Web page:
The ongoing shortage of good truck drivers means the trucking industry needs to start rethinking driver training straight away. The position taken by DECA, a long term member of the driver training community, sees it no longer offering the basic driver training to get the first licence. Instead the organisation has gone down a different track, creating the Pro-Driver program. This has been designed to address the skills gap it sees between the skill levels of drivers available and what operators would like to see in their drivers.
“Heavy vehicle fleet operators know there is a huge difference between someone who holds a bear licence and someone who is a professional driver,” said Brendan Tenison-Taylor, a Director at DECA. “Professional drivers know how to get the most out of their vehicle. They know how to reduce costs and they also know how to drive safely, how to approach corners at the right speed. How to drive to under all conditions.
“As an industry we’ve got a responsibility to provide opportunities for drivers to bring themselves up to the highest possible professional standards. This what DECA Pro-Driver achieves. Professional drivers are those who drive in the most efficient and safe manner possible. Professionalism not only provides significant cost benefit for the transport industry, through a reduction in fuel, accident and maintenance costs, but it also creates a culture of responsibility and pride a cross a fleet.”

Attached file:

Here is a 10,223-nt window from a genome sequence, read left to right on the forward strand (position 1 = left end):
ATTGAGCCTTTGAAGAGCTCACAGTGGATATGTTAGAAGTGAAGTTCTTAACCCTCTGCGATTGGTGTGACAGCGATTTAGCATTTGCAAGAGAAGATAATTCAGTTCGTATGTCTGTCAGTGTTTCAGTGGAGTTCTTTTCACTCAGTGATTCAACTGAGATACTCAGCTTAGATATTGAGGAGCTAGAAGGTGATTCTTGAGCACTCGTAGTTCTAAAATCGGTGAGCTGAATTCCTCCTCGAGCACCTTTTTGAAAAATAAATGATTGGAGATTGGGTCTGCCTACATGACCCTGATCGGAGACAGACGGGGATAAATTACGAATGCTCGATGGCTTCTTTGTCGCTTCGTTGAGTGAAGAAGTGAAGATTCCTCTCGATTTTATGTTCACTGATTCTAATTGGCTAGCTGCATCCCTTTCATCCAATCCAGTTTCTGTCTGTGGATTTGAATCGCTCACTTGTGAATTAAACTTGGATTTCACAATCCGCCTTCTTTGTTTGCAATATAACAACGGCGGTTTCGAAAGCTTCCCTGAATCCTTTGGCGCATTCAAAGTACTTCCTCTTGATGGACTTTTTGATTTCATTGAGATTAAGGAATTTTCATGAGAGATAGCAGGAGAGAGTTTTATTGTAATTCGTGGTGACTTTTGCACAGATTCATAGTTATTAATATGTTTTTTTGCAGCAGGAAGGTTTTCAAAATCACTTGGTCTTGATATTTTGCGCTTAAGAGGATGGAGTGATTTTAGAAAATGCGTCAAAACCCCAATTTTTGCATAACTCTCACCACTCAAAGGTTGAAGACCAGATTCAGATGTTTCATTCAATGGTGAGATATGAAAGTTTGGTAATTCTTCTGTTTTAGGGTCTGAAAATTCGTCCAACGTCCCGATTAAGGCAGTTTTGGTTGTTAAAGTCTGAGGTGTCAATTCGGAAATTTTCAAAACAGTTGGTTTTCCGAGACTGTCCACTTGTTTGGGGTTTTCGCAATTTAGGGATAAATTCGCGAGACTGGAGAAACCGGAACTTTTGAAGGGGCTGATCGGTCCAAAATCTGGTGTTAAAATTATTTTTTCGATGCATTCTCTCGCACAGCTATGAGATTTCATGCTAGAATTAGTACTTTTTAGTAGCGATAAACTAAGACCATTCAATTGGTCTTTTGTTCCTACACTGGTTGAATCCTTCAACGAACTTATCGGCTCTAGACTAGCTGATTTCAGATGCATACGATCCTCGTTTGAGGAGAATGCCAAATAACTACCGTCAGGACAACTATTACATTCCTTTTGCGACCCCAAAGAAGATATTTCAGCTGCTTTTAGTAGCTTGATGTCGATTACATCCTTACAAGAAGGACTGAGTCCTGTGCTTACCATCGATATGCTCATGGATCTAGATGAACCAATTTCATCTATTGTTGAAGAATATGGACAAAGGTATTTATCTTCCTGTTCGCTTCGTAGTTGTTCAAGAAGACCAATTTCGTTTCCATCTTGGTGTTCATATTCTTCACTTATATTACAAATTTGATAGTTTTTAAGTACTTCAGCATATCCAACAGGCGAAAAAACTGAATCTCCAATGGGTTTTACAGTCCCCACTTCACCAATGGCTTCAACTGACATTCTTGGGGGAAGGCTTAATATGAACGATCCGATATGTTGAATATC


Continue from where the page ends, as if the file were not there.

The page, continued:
The Pro-Driver courses have begun to run this year and have proven themselves to be effective. Simply when looking at fuel consumption the average improvement from the start to the finish of the course has been 13 per cent. The course is aimed, initially, at existing drivers, upping the professionalism of the existing workforce and cutting costs. However, if insurance companies come on board and offer reduced age requirements or premiums, then the course would offer the new starter an option.
The training mix is about 50/50 on the course. They are two day courses for drivers and five days for fleet driver trainers. At the beginning the drivers do a road test and at the end of the course they all take a challenging driving test to see if they pass or fail and to quantify their improvement.
It’s recommended each driver returns every two years to top up their skills to help retain the improvements. As a way of keeping the standards up between courses DECA is offering a service in which quarterly telematics reports can be analysed. The amount of data produced by telematics systems is so great many operators have little time to use it, DECA asks for a snapshot where it can pick up trends in behaviour and suggest improvements.